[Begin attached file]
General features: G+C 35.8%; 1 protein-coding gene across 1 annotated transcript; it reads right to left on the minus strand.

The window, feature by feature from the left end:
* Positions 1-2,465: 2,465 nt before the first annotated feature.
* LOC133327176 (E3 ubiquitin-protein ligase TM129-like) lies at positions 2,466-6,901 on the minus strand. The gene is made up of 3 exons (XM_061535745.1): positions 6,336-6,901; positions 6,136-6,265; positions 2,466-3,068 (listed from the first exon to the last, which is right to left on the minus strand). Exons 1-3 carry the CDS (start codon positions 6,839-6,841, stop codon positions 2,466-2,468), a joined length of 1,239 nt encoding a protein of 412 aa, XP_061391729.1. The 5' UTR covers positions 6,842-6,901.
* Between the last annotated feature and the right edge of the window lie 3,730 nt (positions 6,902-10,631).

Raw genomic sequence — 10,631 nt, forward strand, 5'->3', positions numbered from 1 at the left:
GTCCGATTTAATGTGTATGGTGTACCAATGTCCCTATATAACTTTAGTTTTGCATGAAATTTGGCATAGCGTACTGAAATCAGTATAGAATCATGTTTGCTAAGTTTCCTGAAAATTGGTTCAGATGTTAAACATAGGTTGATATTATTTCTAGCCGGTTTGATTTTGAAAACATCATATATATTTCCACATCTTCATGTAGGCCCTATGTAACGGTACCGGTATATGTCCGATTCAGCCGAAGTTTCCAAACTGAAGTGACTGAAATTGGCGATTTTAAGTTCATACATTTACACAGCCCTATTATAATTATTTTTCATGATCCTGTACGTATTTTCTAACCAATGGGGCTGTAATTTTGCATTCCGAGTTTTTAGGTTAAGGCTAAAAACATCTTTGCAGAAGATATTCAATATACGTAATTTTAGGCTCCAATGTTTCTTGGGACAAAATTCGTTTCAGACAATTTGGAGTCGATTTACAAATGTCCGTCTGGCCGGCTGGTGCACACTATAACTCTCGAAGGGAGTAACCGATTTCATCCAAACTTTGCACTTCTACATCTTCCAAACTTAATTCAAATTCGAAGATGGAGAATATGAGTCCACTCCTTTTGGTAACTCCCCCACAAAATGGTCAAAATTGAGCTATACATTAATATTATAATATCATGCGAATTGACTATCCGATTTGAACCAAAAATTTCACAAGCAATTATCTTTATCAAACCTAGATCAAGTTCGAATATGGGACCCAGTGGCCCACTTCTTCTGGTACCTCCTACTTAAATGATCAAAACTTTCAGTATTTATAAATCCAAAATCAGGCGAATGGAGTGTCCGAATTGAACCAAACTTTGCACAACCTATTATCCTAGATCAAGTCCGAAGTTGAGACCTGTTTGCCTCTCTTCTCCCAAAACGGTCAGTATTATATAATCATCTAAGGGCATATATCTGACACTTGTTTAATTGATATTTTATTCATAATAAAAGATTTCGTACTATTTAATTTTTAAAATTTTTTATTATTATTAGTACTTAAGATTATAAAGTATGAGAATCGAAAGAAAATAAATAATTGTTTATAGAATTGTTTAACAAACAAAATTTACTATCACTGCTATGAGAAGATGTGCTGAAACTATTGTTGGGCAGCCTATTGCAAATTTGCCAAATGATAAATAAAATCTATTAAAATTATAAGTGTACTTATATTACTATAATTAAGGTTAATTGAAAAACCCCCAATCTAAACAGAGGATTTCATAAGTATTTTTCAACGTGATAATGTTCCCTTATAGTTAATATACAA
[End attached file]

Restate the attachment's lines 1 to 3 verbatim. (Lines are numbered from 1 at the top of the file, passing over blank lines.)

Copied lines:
General features: G+C 35.8%; 1 protein-coding gene across 1 annotated transcript; it reads right to left on the minus strand.

The window, feature by feature from the left end:
* Positions 1-2,465: 2,465 nt before the first annotated feature.